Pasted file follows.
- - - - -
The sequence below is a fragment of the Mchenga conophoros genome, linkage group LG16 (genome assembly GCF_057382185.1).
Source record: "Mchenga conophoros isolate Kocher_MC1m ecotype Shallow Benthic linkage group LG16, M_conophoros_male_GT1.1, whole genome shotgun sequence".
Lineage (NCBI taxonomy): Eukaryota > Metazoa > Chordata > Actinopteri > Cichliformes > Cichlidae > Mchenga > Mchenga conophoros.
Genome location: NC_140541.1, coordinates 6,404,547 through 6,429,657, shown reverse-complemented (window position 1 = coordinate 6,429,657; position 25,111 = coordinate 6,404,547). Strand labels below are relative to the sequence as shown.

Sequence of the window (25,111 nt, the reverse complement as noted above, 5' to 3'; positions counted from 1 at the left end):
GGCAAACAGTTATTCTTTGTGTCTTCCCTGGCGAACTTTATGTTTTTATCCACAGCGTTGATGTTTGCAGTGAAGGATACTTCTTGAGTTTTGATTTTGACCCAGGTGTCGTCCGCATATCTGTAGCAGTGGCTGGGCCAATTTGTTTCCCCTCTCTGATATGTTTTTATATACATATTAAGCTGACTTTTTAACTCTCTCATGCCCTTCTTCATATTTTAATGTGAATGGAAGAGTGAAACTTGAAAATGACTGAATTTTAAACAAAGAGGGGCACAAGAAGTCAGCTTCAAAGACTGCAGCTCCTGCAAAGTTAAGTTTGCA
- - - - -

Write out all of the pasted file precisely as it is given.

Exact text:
The sequence below is a fragment of the Mchenga conophoros genome, linkage group LG16 (genome assembly GCF_057382185.1).
Source record: "Mchenga conophoros isolate Kocher_MC1m ecotype Shallow Benthic linkage group LG16, M_conophoros_male_GT1.1, whole genome shotgun sequence".
Lineage (NCBI taxonomy): Eukaryota > Metazoa > Chordata > Actinopteri > Cichliformes > Cichlidae > Mchenga > Mchenga conophoros.
Genome location: NC_140541.1, coordinates 6,404,547 through 6,429,657, shown reverse-complemented (window position 1 = coordinate 6,429,657; position 25,111 = coordinate 6,404,547). Strand labels below are relative to the sequence as shown.

Sequence of the window (25,111 nt, the reverse complement as noted above, 5' to 3'; positions counted from 1 at the left end):
GGCAAACAGTTATTCTTTGTGTCTTCCCTGGCGAACTTTATGTTTTTATCCACAGCGTTGATGTTTGCAGTGAAGGATACTTCTTGAGTTTTGATTTTGACCCAGGTGTCGTCCGCATATCTGTAGCAGTGGCTGGGCCAATTTGTTTCCCCTCTCTGATATGTTTTTATATACATATTAAGCTGACTTTTTAACTCTCTCATGCCCTTCTTCATATTTTAATGTGAATGGAAGAGTGAAACTTGAAAATGACTGAATTTTAAACAAAGAGGGGCACAAGAAGTCAGCTTCAAAGACTGCAGCTCCTGCAAAGTTAAGTTTGCA